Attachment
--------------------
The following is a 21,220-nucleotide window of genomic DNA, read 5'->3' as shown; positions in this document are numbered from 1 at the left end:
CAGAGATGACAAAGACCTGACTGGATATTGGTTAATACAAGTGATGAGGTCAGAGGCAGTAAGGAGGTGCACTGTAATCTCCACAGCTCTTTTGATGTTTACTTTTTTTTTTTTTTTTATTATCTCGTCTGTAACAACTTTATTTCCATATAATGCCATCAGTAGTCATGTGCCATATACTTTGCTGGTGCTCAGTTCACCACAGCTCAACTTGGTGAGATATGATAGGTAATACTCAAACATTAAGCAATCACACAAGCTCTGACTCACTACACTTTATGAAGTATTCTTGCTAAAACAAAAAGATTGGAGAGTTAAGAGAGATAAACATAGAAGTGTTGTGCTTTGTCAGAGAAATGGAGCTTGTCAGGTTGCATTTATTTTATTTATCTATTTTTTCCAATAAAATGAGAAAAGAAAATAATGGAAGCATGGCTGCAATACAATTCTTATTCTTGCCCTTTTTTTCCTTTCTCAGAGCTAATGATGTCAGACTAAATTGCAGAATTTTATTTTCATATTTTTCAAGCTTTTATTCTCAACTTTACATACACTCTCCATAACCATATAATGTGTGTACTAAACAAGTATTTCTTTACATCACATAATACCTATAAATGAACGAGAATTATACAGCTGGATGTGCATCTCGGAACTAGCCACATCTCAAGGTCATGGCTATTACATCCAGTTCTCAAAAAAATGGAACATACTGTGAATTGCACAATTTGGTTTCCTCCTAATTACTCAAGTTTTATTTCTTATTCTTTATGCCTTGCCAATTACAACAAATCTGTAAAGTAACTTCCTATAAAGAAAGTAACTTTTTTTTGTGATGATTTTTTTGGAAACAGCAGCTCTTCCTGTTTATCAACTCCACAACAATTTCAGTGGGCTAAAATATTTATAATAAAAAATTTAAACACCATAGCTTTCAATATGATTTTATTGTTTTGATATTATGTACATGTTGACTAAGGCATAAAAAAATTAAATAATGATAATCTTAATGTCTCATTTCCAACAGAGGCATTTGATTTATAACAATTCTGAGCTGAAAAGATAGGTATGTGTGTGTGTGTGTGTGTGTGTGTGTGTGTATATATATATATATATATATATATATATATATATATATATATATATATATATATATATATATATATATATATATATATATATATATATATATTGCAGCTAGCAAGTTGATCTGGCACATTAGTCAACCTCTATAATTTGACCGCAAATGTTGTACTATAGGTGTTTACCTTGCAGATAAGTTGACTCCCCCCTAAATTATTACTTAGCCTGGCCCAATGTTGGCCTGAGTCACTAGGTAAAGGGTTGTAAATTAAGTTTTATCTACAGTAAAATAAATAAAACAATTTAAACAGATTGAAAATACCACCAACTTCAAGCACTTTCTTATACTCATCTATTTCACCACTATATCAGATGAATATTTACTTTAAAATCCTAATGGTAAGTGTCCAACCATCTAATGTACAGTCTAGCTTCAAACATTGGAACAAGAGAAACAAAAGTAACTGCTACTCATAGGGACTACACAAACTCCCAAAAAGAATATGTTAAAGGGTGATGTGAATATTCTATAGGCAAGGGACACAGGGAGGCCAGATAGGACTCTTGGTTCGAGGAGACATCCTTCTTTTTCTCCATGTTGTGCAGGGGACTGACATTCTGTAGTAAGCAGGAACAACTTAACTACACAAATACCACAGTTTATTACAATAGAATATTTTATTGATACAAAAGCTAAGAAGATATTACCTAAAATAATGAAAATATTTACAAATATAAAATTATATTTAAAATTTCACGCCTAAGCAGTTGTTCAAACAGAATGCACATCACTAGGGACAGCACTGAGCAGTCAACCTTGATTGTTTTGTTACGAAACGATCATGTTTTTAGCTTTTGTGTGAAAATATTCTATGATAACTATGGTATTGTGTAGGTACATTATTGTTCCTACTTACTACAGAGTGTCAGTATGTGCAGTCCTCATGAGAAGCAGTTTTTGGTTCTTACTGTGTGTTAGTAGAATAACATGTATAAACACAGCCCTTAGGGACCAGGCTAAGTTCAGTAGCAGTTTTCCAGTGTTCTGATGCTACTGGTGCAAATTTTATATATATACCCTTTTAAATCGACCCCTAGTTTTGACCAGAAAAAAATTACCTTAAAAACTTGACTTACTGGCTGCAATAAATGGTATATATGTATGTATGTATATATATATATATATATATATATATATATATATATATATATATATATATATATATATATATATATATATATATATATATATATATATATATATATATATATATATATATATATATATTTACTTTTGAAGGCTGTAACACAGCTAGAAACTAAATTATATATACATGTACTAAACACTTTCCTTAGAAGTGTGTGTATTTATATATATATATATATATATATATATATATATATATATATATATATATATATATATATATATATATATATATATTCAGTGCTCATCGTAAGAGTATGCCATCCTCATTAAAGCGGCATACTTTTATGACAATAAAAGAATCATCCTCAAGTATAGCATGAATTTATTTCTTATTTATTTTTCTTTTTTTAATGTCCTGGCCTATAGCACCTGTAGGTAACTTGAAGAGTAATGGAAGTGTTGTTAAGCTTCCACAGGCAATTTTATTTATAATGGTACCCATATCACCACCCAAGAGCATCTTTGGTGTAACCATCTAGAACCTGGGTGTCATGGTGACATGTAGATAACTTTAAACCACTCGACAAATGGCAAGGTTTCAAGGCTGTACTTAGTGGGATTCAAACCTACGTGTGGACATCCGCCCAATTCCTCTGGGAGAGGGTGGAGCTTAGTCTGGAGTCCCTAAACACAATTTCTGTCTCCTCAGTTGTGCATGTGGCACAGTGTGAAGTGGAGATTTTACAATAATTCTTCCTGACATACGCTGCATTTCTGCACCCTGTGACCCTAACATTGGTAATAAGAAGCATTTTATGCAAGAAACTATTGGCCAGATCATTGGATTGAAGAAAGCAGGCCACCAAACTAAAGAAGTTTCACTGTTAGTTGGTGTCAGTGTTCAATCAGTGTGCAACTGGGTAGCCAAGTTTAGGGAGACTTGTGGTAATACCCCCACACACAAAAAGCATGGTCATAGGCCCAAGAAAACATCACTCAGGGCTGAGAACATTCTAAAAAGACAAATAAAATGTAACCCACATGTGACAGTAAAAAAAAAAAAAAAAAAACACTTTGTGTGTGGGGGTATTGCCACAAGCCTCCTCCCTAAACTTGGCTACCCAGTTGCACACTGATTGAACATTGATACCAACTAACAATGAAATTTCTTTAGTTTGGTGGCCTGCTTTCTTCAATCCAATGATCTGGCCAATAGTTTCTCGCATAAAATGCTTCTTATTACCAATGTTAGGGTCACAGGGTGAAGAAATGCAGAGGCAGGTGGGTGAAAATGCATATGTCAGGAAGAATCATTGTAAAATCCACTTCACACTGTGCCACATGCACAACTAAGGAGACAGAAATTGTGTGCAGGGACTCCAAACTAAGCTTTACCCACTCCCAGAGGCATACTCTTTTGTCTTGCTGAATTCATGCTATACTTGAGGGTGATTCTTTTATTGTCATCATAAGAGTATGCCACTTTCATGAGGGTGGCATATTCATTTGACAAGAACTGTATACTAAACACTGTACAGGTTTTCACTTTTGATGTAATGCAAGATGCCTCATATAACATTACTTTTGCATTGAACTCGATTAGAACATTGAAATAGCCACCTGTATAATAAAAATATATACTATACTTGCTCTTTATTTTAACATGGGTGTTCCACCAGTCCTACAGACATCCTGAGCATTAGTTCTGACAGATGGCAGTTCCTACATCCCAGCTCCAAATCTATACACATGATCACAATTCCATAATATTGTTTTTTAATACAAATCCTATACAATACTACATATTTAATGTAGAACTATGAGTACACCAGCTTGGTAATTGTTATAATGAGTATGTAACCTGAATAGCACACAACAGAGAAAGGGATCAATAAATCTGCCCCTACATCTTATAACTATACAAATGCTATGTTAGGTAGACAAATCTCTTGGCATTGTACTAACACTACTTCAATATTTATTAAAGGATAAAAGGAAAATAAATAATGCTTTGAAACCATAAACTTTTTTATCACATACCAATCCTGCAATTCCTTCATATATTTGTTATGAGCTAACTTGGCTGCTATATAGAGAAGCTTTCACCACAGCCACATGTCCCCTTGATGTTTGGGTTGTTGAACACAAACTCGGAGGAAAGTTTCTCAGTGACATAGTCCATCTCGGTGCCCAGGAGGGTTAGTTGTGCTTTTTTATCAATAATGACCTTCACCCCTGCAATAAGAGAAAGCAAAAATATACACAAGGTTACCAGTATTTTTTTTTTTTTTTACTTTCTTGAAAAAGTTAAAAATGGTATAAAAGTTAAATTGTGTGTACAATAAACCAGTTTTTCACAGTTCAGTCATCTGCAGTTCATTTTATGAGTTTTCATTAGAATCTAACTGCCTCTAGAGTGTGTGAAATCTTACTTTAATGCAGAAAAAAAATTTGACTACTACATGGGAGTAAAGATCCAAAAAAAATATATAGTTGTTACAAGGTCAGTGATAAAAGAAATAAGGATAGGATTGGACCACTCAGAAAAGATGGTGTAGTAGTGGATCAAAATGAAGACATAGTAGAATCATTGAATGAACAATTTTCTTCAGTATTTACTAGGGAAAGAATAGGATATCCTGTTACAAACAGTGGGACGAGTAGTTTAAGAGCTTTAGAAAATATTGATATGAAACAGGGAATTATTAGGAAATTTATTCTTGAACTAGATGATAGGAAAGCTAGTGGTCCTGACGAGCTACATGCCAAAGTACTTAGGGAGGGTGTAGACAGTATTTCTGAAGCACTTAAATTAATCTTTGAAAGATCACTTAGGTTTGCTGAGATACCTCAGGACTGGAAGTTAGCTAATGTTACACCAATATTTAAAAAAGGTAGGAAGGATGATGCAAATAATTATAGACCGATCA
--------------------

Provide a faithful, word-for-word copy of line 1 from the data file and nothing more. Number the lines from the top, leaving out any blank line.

The following is a 21,220-nucleotide window of genomic DNA, read 5'->3' as shown; positions in this document are numbered from 1 at the left end: